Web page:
Portugal and the Azores

Text by Paola Corini
Photographs by Luca De Santis

São Miguel Island, Azores.
The first thing you come across are the beautiful Arruda pineapple plantations, which for the past one hundred years have split up their pineapples into classes by age, like children. From the age of four months, the pineapples are said to sleep in “warm beds”, in greenhouses warmed with heaters at night, so they all ripen together.

There’s no doubt that the bitter pineapples which Senhora Oliveira and all the women on the island use to make the breakfast jam and the popular, sweet caramelized pineapple cake that ends all the meals come from here. On every island in the archipelago, they use everything good that grows on that particular isle. Hardly anything is imported, hardly anything is exported. 

For us, it’s already conjuring up a sense of nostalgia. For the specialities, the trades and the sights that we know are here and nowhere else, because that’s how we’d like the whole visitable world to be still. The pineapples are the Arruda variety, the chá preto, black tea, comes from the terraces of the Gorreana estate, at times from Porto Formoso, in the north, on the other side of the island, the only two commercial tea plantations in Europe. You won’t see any “foreign” brands here.

All the egg, almond and sugar pastries are wrapped up one by one in Vila Franca de Campo following the nuns’ original recipe and then they’re despatched to all the restaurants on the island. They cook the best bolo levedo1and the best cozido2 in Furnas and it’s customary to go to eat them there, while grabbing the opportunity to take a dip in the warm, dark springs. For an island that’s 62 kilometres long and 16 wide, you might say you can understand why they jump in the car to satisfy a craving. 

For an island in the middle of the Atlantic Ocean, geographically torn between America, Europe and Africa, it’s the custom to celebrate what is available and therefore unique.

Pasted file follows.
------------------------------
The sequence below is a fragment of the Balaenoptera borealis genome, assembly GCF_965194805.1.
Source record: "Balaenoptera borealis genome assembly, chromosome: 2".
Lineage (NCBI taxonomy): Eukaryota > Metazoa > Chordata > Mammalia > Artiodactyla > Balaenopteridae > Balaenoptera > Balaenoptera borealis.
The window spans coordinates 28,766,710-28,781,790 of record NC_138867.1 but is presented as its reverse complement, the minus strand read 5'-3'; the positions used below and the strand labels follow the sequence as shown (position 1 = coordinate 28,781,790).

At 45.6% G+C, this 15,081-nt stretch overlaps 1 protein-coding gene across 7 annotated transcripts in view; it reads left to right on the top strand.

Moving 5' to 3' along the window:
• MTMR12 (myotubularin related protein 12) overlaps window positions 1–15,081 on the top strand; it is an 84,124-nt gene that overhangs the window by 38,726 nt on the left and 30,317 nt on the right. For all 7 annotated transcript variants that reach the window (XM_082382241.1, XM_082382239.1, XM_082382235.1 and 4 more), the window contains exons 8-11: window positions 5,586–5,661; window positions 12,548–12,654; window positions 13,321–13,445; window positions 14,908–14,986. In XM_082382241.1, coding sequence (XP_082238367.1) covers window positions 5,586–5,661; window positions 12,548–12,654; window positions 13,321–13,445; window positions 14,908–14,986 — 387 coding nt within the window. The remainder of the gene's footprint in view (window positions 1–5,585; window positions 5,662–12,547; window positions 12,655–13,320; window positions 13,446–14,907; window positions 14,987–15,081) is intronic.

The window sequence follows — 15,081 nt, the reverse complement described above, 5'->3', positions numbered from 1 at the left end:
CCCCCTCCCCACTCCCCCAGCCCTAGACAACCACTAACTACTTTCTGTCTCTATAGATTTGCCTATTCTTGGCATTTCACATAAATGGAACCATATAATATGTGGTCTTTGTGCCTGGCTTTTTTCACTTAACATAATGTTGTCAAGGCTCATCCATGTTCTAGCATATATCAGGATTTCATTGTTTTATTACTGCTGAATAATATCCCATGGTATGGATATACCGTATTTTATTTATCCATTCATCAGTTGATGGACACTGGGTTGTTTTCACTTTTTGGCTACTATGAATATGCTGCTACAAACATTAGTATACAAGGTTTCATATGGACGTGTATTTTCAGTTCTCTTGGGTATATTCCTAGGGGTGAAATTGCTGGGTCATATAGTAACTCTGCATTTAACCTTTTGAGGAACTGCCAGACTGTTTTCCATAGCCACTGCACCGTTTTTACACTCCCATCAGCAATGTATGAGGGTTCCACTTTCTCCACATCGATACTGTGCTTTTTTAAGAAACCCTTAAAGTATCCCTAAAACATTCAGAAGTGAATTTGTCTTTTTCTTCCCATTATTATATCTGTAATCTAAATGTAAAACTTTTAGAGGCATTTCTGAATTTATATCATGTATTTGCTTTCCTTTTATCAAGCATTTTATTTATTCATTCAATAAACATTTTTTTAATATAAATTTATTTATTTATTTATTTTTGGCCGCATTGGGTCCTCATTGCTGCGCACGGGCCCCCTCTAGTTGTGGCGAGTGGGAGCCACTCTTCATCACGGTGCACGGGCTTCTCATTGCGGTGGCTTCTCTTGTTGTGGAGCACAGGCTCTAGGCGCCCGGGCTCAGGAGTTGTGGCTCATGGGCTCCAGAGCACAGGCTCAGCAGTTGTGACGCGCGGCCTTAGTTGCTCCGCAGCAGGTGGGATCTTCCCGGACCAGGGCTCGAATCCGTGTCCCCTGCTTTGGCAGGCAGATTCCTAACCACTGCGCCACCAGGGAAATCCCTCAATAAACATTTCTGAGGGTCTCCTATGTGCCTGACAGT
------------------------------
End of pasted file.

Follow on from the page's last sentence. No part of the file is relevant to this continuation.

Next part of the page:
They are certainties that endear life in the Azores to the most genuine and romantic visitors’ souls. Everything we know and love about the island, we learnt from Joana (who now lives in Italy), knowing that every evening we’d go back to sleep in the Pink House. The procession with the band in Furnas, the natural history collection at the Museu Carlos Machado, the Terra Nostra thermal water pool and botanical gardens, the descent to the Lagoa do Fogo, the day’s catch at the harbour café in Caloura, the steak with garlic cloves at Alcides, the most famous and juicy in the town, Sete Cicades, the risotto with lapas, limpets, and fried sprats at Mané Cigano, lunchtimes only, before the queue forms along the street, the Archipelago arts centre.

Too much good food, but then, we are in Portugal. At the start of this story we were driving towards the Pink House on Rua José Medeiros Cogumbreiro for the first time. We went past a stone gateway towards a wood of a wild beauty which seemed to have been put there just to make us marvel all the more. The pink-coloured walls started and with them a tropical Eden, abounding with peace, birds and butterflies. “All the pink houses you’ve been past to get here belong to our family”. Along the other road suggested by our iPhone, we’d drive the car between high volcanic stone walls enclosing deserted fields of cows, not knowing if the car was narrow enough not to scratch the bodywork.

Other Stories from

Portugal and Azores